While you’re on the SERP, you can also review the pages that currently rank for these questions and get a feel for the type of content on the pages.
How to Optimize for Long-Tail Keywords
Now that you’ve done your research, it’s time to craft your SEO copywriting strategy.
Here are three techniques that help you get the most out of the long-tail keywords you’ve selected.
Analyze Search Intent
You want to create content that’s a match for the user, so keep in mind that not all searches are informational.
For example, if you want to create content for “top 10 Drake songs,” it’s smart to find out the search intent behind the long-tail keyword before you move ahead with creating a blog post about it.
“Top 10 Drake songs” is actually a commercial search, and a number of other related keyword options are also commercial and transactional.
That’s why the Keyword Magic Tool is so handy. You can quickly find the right long-tails for blog posts. In the example below, I filtered for related “Questions” with an “Easy” keyword difficulty.
You can use this information to target easy-win keywords and create the right type of content for your searcher.
Outline Content Pillars and Clusters
Creating a content pillar that links out to topic clusters is a solid strategy. Your content pillar will be your head term and the long-tail keywords you researched will be your topic clusters.
In the image below, “Drake songs” is your content pillar. Your clusters are long-tail keywords from the Keyword Magic Tool and “People also ask” section in Google search results.
This is just an example, so you’ll want to make sure there is a decent amount of search volume for any terms you find without using SEO tools. Again, you’ll want to review search intent as well to make sure the pages will be a match.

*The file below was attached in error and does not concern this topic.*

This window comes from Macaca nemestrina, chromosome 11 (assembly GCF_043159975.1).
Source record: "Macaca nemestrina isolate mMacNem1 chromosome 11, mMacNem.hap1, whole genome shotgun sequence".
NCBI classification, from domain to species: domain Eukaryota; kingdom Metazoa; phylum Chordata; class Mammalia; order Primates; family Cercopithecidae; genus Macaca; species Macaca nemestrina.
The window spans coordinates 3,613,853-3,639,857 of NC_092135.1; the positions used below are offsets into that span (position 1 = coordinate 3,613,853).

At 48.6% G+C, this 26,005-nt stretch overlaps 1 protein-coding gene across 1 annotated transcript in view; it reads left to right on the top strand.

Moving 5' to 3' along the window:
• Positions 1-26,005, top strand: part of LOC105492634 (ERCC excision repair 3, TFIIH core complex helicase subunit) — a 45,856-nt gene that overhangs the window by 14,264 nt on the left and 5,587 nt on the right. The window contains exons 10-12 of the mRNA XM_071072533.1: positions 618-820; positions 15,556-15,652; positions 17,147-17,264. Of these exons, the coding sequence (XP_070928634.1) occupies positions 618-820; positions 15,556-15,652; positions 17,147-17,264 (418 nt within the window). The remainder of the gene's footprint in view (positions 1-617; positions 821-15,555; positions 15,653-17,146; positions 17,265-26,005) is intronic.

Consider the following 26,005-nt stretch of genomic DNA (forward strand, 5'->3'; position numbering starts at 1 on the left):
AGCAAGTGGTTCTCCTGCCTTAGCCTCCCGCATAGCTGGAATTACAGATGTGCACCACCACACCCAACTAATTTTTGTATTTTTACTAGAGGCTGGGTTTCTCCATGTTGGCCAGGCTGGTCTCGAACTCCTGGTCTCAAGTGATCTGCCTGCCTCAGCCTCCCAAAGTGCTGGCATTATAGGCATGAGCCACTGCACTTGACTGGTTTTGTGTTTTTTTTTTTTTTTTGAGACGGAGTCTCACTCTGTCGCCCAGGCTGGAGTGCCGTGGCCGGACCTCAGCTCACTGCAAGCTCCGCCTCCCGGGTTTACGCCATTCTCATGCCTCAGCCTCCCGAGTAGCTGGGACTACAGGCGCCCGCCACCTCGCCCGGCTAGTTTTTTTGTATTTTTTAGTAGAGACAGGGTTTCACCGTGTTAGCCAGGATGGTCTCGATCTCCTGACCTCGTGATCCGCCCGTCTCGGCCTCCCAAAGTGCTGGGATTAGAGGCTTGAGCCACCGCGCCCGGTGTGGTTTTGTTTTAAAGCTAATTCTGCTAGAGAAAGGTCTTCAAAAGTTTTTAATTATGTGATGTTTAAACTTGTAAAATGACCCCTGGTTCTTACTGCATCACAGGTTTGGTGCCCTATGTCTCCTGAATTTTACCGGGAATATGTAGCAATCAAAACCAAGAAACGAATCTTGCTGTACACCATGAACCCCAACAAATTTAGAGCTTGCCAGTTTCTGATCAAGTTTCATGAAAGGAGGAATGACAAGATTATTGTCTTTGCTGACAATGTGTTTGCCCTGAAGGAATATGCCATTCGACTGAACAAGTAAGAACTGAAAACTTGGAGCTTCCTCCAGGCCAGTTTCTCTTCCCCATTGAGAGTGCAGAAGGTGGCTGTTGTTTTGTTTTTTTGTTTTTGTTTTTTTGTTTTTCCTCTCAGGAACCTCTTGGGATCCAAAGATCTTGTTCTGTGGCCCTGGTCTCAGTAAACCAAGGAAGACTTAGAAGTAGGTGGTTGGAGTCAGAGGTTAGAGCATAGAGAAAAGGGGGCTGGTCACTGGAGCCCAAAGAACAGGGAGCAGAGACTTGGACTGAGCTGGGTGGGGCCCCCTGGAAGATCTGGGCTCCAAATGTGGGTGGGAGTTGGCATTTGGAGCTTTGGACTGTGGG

Create Detailed Content
This is your time to get creative and go beyond the type of information competitors have used in their content.
Instead of just putting the long-tail keyword in your title tag, meta description, and first paragraph, think of a unique angle that will keep visitors on your page and also inspire them to share it.
You will get fewer visitors, since long-tails have less search traffic, so make the most out of the traffic you do get. Give them the exact experience they’re looking for and guide them to the next step you’d like them to take.
Traffic Think Tank’s article on the best link-building tools does this well. The term “best link-building tools” is a great example of a long-tail with decent search traffic [volume: 320/keyword difficulty: 44%]
Another approach is to review your existing medium-tail content and sprinkle in long-tail keywords to increase your chances of the post ranking for an additional term that could drive relevant traffic to your site.
You’ll avoid keyword cannibalization as long as you don’t over-optimize two pages that have the same search intent (which might end up competing for the same keyword).
Content Is a Long Game; Play It with Long-Tails
Are your creative juices flowing? Looking forward to supercharging your SEO strategy by targeting long-tail keywords?
Try out some of the tools I mentioned in this post by starting your 7-day free Semrush trial today!